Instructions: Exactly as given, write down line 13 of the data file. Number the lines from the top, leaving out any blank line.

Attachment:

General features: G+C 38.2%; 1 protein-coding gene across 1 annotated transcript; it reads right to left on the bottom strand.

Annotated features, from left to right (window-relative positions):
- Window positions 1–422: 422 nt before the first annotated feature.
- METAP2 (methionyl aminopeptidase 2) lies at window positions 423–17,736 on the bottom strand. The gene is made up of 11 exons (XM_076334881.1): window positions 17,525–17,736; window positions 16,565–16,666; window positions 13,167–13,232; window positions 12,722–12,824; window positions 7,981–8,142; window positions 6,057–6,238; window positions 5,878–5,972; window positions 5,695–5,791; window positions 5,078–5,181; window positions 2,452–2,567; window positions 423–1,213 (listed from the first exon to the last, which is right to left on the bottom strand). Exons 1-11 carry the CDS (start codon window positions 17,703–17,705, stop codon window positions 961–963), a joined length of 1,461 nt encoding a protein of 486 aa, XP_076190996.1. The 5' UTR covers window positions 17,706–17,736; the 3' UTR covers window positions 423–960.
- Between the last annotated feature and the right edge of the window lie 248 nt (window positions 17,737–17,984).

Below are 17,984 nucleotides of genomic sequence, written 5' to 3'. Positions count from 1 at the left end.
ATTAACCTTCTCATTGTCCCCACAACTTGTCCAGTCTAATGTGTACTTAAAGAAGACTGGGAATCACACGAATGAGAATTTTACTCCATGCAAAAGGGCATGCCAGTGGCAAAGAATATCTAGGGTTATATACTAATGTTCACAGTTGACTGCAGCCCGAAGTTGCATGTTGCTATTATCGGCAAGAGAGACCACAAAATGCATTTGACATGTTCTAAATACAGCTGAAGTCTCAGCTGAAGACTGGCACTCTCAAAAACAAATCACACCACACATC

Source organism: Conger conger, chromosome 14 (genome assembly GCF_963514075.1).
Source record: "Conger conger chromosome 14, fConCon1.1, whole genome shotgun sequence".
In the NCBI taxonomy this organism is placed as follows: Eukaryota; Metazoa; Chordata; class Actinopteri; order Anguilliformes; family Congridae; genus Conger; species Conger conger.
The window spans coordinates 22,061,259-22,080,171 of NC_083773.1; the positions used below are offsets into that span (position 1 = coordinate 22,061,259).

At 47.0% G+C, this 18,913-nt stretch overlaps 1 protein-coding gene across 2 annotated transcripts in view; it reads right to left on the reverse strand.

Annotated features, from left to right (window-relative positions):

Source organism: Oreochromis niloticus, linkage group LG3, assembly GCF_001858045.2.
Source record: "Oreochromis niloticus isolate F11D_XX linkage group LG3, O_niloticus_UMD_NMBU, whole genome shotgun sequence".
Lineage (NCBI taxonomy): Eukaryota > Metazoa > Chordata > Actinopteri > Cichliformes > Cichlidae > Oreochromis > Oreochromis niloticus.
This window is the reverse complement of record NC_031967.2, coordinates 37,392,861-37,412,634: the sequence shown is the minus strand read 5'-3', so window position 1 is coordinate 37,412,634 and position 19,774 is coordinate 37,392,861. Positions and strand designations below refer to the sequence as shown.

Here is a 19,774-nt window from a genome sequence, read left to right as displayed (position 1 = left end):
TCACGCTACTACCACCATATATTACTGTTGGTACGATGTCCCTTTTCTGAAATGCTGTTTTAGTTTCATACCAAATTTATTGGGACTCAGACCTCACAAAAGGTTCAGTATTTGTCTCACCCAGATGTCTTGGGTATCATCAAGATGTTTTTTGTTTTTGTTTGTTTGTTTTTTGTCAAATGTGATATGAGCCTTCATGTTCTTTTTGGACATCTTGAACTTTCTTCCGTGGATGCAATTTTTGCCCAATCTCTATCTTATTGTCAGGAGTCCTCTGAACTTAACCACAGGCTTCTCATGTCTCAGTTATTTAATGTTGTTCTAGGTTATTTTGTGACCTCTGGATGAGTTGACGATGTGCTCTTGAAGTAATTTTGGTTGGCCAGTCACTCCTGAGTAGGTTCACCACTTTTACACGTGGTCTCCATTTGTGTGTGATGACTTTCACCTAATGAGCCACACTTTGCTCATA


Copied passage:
Annotated features, from left to right (window-relative positions):